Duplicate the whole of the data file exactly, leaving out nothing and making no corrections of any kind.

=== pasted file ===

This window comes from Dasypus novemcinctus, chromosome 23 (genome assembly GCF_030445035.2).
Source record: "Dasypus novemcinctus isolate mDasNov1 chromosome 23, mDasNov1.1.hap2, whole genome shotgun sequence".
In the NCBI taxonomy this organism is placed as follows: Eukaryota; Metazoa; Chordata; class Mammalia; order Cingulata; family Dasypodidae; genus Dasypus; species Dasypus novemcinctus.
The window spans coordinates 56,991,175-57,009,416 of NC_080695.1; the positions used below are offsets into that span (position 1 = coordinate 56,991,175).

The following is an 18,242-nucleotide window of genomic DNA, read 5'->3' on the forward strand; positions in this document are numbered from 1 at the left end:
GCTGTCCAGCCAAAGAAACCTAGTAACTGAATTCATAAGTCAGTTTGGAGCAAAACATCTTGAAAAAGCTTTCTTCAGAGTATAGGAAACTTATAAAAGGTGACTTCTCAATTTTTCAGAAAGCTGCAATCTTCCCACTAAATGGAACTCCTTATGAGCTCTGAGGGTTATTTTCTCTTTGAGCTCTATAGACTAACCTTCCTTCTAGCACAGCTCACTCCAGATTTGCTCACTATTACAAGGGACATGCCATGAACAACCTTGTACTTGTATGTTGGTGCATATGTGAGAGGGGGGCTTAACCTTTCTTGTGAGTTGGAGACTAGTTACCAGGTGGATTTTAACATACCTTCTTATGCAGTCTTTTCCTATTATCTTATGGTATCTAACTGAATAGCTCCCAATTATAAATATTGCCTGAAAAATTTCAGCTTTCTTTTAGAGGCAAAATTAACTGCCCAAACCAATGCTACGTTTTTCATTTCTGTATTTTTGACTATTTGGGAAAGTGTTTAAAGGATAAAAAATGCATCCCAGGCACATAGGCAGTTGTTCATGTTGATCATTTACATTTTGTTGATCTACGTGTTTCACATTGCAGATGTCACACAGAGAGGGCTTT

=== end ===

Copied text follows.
This window comes from Dasypus novemcinctus, chromosome 23 (genome assembly GCF_030445035.2).
Source record: "Dasypus novemcinctus isolate mDasNov1 chromosome 23, mDasNov1.1.hap2, whole genome shotgun sequence".
In the NCBI taxonomy this organism is placed as follows: Eukaryota; Metazoa; Chordata; class Mammalia; order Cingulata; family Dasypodidae; genus Dasypus; species Dasypus novemcinctus.
The window spans coordinates 56,991,175-57,009,416 of NC_080695.1; the positions used below are offsets into that span (position 1 = coordinate 56,991,175).

The following is an 18,242-nucleotide window of genomic DNA, read 5'->3' on the forward strand; positions in this document are numbered from 1 at the left end:
GCTGTCCAGCCAAAGAAACCTAGTAACTGAATTCATAAGTCAGTTTGGAGCAAAACATCTTGAAAAAGCTTTCTTCAGAGTATAGGAAACTTATAAAAGGTGACTTCTCAATTTTTCAGAAAGCTGCAATCTTCCCACTAAATGGAACTCCTTATGAGCTCTGAGGGTTATTTTCTCTTTGAGCTCTATAGACTAACCTTCCTTCTAGCACAGCTCACTCCAGATTTGCTCACTATTACAAGGGACATGCCATGAACAACCTTGTACTTGTATGTTGGTGCATATGTGAGAGGGGGGCTTAACCTTTCTTGTGAGTTGGAGACTAGTTACCAGGTGGATTTTAACATACCTTCTTATGCAGTCTTTTCCTATTATCTTATGGTATCTAACTGAATAGCTCCCAATTATAAATATTGCCTGAAAAATTTCAGCTTTCTTTTAGAGGCAAAATTAACTGCCCAAACCAATGCTACGTTTTTCATTTCTGTATTTTTGACTATTTGGGAAAGTGTTTAAAGGATAAAAAATGCATCCCAGGCACATAGGCAGTTGTTCATGTTGATCATTTACATTTTGTTGATCTACGTGTTTCACATTGCAGATGTCACACAGAGAGGGCTTT